Investors, too, are considering where their money can be better spent. Capital One analysts report the buzz at the bank's annual energy conference was not swirling around the Delaware or Midland basins, but North Dakota's Bakken shale formation.
"Although we are still bullish on the Permian, conversations with investors suggest that some have gotten more cautious on the basin given lofty acreage valuations in the last several months, growing concerns around infrastructure bottlenecks and price differentials" Capital One analysts said.
Basins beyond the Permian may start to look more attractive with oil prices on the rise following an agreement by OPEC and other producers to cut output in a bid to balance an oversupplied market.
Still, others say the oil well economics in the Permian are too good to ignore for those with the ability to stomach high land prices. Drillers are now exploring more remote parts of the Delaware, including a southern section called the Alpine High, where Apache Corp. says it has found 3 billion barrels of oil.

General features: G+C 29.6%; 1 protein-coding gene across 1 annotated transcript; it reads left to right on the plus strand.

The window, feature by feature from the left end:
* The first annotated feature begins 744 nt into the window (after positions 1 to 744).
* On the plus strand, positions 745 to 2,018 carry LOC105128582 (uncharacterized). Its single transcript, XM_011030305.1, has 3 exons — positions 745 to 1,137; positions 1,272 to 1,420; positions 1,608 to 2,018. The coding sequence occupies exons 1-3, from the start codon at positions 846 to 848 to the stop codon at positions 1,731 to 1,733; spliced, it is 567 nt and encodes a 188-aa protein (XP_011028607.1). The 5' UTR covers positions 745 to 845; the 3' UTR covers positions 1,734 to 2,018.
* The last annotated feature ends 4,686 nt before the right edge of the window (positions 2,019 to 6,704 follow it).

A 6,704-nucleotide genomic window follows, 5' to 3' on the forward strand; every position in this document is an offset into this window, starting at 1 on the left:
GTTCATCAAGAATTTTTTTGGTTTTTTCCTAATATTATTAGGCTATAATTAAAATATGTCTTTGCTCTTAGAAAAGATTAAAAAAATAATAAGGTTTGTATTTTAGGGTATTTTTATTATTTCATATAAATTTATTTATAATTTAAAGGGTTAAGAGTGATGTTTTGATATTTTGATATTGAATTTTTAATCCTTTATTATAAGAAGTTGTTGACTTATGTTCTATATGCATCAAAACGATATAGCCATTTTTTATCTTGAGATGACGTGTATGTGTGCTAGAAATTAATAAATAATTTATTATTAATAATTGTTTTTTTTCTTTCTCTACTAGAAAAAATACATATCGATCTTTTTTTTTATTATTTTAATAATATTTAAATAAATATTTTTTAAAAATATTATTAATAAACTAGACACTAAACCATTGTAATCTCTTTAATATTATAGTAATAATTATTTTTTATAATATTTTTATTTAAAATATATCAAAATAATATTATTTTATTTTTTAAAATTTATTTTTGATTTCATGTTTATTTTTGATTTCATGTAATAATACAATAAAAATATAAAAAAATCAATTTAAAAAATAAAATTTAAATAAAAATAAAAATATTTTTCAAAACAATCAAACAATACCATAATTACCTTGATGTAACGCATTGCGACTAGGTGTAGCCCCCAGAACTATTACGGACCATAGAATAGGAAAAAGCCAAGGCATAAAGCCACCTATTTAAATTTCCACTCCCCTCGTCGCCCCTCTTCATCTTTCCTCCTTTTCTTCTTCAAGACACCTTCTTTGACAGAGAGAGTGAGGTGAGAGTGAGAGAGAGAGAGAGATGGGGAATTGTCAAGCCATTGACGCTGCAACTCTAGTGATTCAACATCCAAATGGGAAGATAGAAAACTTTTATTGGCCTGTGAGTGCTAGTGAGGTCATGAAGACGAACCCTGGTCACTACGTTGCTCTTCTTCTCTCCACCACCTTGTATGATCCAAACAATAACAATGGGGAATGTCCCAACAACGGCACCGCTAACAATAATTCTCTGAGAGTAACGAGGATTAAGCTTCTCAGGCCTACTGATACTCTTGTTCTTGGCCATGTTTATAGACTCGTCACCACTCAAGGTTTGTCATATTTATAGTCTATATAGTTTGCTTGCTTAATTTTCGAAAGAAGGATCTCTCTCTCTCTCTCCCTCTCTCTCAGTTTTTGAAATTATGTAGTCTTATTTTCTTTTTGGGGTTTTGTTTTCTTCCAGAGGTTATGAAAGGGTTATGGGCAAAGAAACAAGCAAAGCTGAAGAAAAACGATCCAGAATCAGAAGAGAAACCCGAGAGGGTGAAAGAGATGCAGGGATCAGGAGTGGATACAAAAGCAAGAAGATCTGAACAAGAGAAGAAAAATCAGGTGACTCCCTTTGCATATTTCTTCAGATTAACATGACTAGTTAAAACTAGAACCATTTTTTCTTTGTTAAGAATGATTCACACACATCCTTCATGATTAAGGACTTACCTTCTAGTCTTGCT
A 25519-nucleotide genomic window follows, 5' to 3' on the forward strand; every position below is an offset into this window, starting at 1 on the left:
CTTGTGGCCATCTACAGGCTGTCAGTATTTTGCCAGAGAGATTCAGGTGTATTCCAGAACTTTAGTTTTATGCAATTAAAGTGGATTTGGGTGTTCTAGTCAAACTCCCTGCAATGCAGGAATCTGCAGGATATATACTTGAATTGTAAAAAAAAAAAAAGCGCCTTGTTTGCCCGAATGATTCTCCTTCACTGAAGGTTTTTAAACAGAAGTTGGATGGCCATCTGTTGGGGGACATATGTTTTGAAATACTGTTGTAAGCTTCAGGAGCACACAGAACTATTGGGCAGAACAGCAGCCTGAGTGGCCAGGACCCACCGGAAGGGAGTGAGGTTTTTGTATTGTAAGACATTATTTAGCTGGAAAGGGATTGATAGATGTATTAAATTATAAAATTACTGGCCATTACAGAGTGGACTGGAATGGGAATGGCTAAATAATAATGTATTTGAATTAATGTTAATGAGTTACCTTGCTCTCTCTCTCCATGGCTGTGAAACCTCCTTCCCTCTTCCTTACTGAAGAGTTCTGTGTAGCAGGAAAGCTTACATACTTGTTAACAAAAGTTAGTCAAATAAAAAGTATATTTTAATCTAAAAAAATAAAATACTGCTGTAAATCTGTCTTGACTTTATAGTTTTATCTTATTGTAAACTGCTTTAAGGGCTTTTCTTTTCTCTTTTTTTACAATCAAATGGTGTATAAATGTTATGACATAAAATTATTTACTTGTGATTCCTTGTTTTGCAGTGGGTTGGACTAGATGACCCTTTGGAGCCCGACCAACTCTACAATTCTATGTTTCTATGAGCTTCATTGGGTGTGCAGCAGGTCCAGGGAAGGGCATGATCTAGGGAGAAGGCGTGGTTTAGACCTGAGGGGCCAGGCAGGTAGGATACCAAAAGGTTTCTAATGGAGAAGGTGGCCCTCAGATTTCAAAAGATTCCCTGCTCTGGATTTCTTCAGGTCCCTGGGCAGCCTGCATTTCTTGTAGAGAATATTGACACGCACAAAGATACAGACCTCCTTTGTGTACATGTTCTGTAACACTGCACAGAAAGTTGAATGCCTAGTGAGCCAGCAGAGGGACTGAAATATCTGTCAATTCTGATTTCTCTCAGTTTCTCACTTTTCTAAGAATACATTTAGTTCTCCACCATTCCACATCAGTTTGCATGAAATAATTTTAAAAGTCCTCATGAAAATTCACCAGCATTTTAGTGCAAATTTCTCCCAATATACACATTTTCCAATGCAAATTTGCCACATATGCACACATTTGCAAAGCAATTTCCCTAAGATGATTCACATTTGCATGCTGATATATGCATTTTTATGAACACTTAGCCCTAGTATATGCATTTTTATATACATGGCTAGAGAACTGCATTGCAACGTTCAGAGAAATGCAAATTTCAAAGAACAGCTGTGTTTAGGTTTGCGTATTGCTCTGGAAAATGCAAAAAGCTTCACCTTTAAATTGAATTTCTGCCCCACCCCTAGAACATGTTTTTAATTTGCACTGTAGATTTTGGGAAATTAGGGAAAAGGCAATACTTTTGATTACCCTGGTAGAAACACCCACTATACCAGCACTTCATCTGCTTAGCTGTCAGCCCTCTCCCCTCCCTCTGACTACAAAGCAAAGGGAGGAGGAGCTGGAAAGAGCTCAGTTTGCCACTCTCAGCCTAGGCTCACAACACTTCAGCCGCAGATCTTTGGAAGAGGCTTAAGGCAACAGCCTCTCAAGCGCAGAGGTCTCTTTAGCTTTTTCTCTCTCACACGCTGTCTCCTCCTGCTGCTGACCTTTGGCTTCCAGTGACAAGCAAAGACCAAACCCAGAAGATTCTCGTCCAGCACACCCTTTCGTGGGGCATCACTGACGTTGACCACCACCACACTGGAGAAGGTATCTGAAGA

"The bottom line is in the Delaware, you are seeing the opening up of new economic benches, and those haven't been as heavily drilled recently, so it's a basin that is opening up very rapidly," said Dittmar.
— Editor's note: This story has been revised to reflect that LloydByrne is now an analyst with Instinet, the equities execution services arm ofNomura Group.